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Feature Article Eggs: They're Actually Good for You

By Registered Dietitian Sara Lee Thomas

How and when a food is good or bad depends on who you are and how much and how often you eat it.

Eggs are more than just cholesterol. Egg yolks are also great sources of choline, lutein and zeaxanthin. Choline is an essential nutrient. Lutein and zeaxanthin protect eyesight.

Eating eggs has been linked to a 60 percent lower risk of cataracts and 44 percent lower risk of breast cancer. And eating an egg with breakfast five days a week may help you lose up to twice as much weight on a low-calorie diet by decreasing hunger.

Not so “bad” after all!

So how much is Good? Bad? Eating up to seven eggs a week does not increase the risk of heart disease unless you have diabetes. However, eating more than that does increase risk of heart disease, about 20 percent for most but 200 percent if you have diabetes. (For a review of the research go to I estimate that four eggs a week is a reasonable limit for those with diabetes. Only those with an egg allergy need to totally avoid eggs. However, eggs should not be avoided during pregnancy or infancy to reduce the risk of allergy in the child; it doesn’t help and may hurt if they miss out on choline during development of their brain and the genes that control breast cancer risk later in life.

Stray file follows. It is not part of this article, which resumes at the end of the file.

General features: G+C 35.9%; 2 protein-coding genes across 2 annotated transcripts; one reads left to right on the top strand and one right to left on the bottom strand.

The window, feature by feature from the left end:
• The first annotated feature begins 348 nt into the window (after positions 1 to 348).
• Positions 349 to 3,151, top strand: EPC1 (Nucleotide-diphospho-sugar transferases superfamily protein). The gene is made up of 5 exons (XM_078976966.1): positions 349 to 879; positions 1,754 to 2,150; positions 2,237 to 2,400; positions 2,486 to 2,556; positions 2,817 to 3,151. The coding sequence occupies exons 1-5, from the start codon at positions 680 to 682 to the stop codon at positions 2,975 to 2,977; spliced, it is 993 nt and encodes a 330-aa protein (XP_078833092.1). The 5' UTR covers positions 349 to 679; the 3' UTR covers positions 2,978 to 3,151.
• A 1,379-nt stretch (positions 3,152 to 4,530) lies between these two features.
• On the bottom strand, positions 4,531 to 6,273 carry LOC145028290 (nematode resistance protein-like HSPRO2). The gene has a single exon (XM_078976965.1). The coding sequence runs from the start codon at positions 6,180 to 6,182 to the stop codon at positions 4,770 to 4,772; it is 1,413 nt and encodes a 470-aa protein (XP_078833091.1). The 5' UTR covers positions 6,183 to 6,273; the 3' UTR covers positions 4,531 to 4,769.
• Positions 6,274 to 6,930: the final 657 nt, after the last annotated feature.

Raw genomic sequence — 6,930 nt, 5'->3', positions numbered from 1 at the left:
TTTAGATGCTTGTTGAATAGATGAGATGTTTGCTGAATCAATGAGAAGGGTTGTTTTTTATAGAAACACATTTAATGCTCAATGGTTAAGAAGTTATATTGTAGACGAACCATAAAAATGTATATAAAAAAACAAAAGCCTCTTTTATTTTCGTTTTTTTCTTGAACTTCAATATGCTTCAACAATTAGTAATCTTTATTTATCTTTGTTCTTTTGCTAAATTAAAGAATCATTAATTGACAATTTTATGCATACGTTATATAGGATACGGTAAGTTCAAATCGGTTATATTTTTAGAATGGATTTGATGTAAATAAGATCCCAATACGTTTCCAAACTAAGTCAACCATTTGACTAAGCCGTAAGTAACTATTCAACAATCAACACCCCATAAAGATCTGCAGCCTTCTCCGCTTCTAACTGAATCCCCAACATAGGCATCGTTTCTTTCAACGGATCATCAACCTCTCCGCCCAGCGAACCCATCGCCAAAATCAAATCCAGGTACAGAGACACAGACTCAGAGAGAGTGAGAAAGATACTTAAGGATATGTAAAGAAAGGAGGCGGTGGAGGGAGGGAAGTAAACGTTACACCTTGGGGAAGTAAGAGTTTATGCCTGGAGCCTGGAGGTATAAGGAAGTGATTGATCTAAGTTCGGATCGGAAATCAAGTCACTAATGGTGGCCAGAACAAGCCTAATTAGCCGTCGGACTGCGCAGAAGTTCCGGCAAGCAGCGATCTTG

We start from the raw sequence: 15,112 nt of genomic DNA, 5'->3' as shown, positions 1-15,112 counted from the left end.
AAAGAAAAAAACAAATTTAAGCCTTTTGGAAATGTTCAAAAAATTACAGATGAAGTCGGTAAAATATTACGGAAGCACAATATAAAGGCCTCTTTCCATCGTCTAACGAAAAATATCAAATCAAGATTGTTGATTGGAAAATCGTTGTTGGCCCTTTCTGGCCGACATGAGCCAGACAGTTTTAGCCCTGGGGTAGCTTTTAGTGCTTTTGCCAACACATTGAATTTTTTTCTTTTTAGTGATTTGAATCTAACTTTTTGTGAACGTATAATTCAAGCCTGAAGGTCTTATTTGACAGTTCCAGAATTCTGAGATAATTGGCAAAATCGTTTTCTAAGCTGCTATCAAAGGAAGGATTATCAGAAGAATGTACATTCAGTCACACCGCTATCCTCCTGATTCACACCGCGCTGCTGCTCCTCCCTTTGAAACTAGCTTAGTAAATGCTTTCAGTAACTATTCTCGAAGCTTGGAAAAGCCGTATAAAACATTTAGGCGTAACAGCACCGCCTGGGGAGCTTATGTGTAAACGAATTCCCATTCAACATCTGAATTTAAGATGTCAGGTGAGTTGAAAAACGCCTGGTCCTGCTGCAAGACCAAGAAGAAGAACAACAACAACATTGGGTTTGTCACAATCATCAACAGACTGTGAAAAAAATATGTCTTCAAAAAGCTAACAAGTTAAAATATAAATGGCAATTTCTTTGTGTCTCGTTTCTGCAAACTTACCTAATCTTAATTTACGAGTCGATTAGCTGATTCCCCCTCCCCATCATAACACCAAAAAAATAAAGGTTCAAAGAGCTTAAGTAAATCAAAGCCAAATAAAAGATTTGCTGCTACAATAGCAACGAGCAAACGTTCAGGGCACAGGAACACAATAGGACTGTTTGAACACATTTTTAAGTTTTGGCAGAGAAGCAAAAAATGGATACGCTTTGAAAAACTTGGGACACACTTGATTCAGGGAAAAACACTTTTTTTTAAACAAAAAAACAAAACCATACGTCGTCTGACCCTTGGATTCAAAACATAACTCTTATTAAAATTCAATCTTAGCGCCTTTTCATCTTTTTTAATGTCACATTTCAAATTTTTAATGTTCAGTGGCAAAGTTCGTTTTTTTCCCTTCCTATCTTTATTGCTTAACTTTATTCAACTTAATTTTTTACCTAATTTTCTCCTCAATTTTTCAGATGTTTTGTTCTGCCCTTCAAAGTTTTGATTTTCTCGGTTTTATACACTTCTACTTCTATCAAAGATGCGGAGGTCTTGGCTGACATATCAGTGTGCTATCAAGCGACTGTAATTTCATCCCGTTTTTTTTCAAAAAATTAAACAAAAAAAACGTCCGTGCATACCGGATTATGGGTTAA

So enjoy your “good eggs” in moderation and always keep food safety in mind. (Eggs can be a source of illness if not well cooked.)

Quick and easy microwave egg-in-a-mug

1. Spray a microwave-safe bowl or coffee mug with non-stick cooking spray.
2. Break egg into the mug or bowl. Add a tablespoon of low-fat milk. Beat mixture with a fork.
3. Cover with a plate or saucer and microwave 30 seconds.
4. Let stand one minute before serving.

Nutrition: An ordinary egg provides about 70 calories, 7g protein, 5g fat, 0g carb, 125mg choline and 145mcg lutein/zeaxanthin.

Valley Catering’s egg frittata Recipe
Provided by Mary Bentley, Valley Catering, Adair Village
Serves 6

10 whisked eggs
3/4 cup nonfat milk
1 cup shredded Swiss cheese
1 cup sliced mushrooms
1 bunch green onions
1 tsp tarragon
1 cup sliced cherry tomatoes
Cooking spray

Preheat oven to 375 degrees.
1. In a bowl, whisk eggs and milk.
2. Add cheese, vegetables and tarragon.
3. Pour ingredients into a 9” sprayed pie pan.
4. Bake 15 minutes until eggs are set and golden on top.
“While the dish is a little high in saturated fat (30 percent of the daily limit), you can still enjoy it and avoid going over your limit if you serve it with fruit, green salad or other low-fat foods. It’s the total diet that counts.” – Registered Dietitian Sara Lee Thomas

Nutrition per slice: 210 calories, 13g fat (6g saturated), 5g carb, 17g protein, 170mg sodium. Excellent source of calcium, vitamin D, vitamin A and vitamin B12. May not be appropriate for those on certain restricted diets. (Substitute low-fat Swiss cheese for 170 calories per slice, 9g fat (3.5g saturated).